Properties: Vulnerary, demulcent, astringent, expectorant, emollient.

Usage:  Fresh leaves are used as poultice for sprain ligament or muscle.  Infused oil of the leaves are used in cream or ointment.  For topical use, be sure the skin is clean without risk of developing infection as comfrey is powerful and will recreate the skin even over infection.

Major constituents comprise:  allantoin, pyrrolizidine, symphtocynoglossine alkaloids, mucilage, choliine, tannins, saponins, asparagine, inulin, resins, phenolic acids.

Allantoin stimulates cells division, supporting skin healing (Hoffman, p.217).

Pyrrolizine is in higher quantity in the root while the leaves have a lesser quantity.  Drying the comfrey has the enzyme and much of the alkaloid, pyrrolidine, destroyed.  Comfrey used as a cream on the skin is considered to not produce significant amount of pyrrolidine intake.  James Green (2002) states that external use of comfrey does not represent a problem.


Calendula and Comfrey ointment from The Herbal Gardener

We grow the calendula and comfrey on the property in Tallebudgera since 2008.

The property is certified Demeter Biodynamic which is the first, hence oldest, as well as strictest organic certification.

After being dried at low controlled temperature the plant material is infused (flowers of the calendula and leaves of comfrey) in Australian, certified Biodynamic olive oil.  The infusion takes place over 3 months after which is it filtered for later use in the making of the products.  The ointment contains 18% of calendula infused oil as well as 18% of the comfrey infused oil.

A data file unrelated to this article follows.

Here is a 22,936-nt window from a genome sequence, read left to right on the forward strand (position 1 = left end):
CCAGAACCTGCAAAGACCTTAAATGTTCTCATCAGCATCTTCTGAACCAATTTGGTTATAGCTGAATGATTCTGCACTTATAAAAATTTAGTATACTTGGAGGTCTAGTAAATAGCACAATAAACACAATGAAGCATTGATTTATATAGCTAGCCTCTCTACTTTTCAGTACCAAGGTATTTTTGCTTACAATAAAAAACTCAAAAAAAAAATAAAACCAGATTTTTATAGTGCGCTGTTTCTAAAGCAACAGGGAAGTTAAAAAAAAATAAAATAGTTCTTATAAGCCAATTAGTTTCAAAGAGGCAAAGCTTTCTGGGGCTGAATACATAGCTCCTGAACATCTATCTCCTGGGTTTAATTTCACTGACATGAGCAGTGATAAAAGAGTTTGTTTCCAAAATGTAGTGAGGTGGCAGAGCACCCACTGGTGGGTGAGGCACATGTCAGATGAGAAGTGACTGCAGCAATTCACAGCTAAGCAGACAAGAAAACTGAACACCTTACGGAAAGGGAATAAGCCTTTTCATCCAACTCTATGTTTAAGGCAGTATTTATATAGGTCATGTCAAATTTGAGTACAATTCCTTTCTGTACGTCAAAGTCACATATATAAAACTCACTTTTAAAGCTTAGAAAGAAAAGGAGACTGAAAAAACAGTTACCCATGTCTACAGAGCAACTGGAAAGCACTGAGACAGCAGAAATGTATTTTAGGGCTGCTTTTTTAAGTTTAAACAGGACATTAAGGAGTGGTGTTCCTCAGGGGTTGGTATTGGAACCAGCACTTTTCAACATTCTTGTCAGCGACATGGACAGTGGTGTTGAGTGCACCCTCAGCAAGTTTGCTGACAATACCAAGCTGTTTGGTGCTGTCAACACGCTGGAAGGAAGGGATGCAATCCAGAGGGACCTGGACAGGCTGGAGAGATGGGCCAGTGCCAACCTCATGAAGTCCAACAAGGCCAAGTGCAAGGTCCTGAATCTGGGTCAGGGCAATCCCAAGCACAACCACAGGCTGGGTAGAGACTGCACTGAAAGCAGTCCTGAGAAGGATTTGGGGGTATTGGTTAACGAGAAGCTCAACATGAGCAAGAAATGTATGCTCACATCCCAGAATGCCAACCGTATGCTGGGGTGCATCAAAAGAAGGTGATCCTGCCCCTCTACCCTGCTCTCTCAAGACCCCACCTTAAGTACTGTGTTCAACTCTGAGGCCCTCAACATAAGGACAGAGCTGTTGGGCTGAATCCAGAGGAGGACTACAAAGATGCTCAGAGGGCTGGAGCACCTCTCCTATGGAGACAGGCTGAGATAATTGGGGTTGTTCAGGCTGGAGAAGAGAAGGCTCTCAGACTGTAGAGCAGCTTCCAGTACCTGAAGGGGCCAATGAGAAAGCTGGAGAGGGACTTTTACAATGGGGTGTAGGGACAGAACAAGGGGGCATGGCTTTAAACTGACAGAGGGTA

The other ingredients entering in the formulation of the ointment are olive oil and beeswax both Australian, and certified organic.  Rosemary extract act as a natural preservative.  No essential oil enter into the formulation as to avoid possible reaction, or irritation for the client.


Usage of the calendula and comfrey ointment as reported by a client

This is a report from a client who was undergoing radiation therapy.

The ointment was applied as soon as a radiation session was completed.  The entire area was covered going approximately 20cm past the mastectomy area.  The client showered at night before bed and reapplied the ointment then.  The following day the skin was soft, supple and showing no sign of residue of the ointment.

A total of 4 jars of 50g were used for the duration of the 5 days/week radiation therapy over 5 weeks.

The ointment was used up to 4 weeks after the radiation for a total of 9 weeks with no burn developing.

The client ran out at a point of the ointment.  She only had access to the calendula cream with 15% of calendula oil.  The skin did not heal.  Once the calendula and comfrey ointment was used again, within 4 days the skin’s integrity returned.


Bako et al, 2002.Bako E, et al: HPLC study on the carotenoid composition of. J Biochem Biophys Meth 2002; 53:pp. 241-250


Braun, L., & Cohen, M. (2010). Herbal and Natural Supplements:  an evidence based guide. Volume 2. Sydney: Elsevier Australia. 


Green, J. (2002) The Herbal Medicine-makers Handbook – A home manual, The Crossing Press.


Hoffman, D. (1996). The Holistic Herbal.  Element


Pommier et al, 2004.Pommier P, et al: Phase III randomized trial of. J Clin Oncol 2004; 22:pp. 1447-1453